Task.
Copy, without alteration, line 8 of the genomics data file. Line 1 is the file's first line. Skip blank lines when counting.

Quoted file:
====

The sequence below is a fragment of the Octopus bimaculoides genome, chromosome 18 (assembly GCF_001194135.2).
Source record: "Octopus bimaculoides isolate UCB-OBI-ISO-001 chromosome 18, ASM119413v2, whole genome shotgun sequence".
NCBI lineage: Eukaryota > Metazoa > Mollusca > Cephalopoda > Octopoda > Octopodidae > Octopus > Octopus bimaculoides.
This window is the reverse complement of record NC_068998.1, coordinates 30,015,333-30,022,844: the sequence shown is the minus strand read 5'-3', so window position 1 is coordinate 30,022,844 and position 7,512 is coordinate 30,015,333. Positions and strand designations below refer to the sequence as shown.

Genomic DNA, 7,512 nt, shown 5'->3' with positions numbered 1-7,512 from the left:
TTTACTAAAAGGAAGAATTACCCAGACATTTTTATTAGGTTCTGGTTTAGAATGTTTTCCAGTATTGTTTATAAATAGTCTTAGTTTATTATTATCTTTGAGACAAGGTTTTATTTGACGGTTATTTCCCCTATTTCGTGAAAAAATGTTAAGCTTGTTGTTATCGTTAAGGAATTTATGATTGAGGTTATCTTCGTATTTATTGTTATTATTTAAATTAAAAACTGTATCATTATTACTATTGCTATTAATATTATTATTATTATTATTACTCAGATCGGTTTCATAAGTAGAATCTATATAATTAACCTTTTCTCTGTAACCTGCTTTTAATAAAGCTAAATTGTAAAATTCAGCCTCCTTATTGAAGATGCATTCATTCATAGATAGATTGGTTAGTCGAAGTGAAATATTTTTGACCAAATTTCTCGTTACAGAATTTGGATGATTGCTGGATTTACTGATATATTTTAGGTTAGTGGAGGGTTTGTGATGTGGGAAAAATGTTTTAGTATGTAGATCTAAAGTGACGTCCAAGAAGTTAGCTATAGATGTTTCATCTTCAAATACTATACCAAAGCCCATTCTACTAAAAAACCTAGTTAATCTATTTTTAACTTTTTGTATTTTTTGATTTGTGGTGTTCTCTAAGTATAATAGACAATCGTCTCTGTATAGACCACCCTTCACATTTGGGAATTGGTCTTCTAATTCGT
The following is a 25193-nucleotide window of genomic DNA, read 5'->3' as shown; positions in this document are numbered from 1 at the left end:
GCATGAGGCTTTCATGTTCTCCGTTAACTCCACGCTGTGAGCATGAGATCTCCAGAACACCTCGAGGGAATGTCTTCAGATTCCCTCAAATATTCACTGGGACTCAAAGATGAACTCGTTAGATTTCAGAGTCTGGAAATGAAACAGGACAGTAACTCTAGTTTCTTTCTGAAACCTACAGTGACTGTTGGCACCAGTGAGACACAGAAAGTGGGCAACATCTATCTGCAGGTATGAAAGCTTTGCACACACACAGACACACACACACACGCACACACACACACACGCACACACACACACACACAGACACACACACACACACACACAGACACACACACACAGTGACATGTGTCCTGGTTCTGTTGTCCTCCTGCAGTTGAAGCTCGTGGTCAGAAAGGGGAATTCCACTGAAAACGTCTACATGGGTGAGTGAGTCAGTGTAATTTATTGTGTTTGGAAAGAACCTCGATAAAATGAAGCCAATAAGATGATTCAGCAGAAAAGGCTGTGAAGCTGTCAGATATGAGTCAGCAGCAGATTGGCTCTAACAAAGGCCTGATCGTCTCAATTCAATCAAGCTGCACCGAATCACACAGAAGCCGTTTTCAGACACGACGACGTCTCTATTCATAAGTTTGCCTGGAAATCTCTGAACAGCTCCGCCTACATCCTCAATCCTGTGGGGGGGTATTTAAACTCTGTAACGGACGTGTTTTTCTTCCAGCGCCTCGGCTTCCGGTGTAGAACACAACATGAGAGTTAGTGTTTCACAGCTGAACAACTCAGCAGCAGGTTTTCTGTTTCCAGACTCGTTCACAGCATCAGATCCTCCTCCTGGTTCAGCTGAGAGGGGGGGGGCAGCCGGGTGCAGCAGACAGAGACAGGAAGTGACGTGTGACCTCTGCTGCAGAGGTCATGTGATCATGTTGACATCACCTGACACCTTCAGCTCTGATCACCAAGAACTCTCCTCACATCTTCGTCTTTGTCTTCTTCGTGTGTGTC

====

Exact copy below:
GCATGAGGCTTTCATGTTCTCCGTTAACTCCACGCTGTGAGCATGAGATCTCCAGAACACCTCGAGGGAATGTCTTCAGATTCCCTCAAATATTCACTGGGACTCAAAGATGAACTCGTTAGATTTCAGAGTCTGGAAATGAAACAGGACAGTAACTCTAGTTTCTTTCTGAAACCTACAGTGACTGTTGGCACCAGTGAGACACAGAAAGTGGGCAACATCTATCTGCAGGTATGAAAGCTTTGCACACACACAGACACACACACACACGCACACACACACACACGCACACACACACACACACAGACACACACACACACACACACAGACACACACACACAGTGACATGTGTCCTGGTTCTGTTGTCCTCCTGCAGTTGAAGCTCGTGGTCAGAAAGGGGAATTCCACTGAAAACGTCTACATGGGTGAGTGAGTCAGTGTAATTTATTGTGTTTGGAAAGAACCTCGATAAAATGAAGCCAATAAGATGATTCAGCAGAAAAGGCTGTGAAGCTGTCAGATATGAGTCAGCAGCAGATTGGCTCTAACAAAGGCCTGATCGTCTCAATTCAATCAAGCTGCACCGAATCACACAGAAGCCGTTTTCAGACACGACGACGTCTCTATTCATAAGTTTGCCTGGAAATCTCTGAACAGCTCCGCCTACATCCTCAATCCTGTGGGGGGGTATTTAAACTCTGTAACGGACGTGTTTTTCTTCCAGCGCCTCGGCTTCCGGTGTAGAACACAACATGAGAGTTAGTGTTTCACAGCTGAACAACTCAGCAGCAGGTTTTCTGTTTCCAGACTCGTTCACAGCATCAGATCCTCCTCCTGGTTCAGCTGAGAGGGGGGGGGCAGCCGGGTGCAGCAGACAGAGACAGGAAGTGACGTGTGACCTCTGCTGCAGAGGTCATGTGATCATGTTGACATCACCTGACACCTTCAGCTCTGATCACCAAGAACTCTCCTCACATCTTCGTCTTTGTCTTCTTCGTGTGTGTC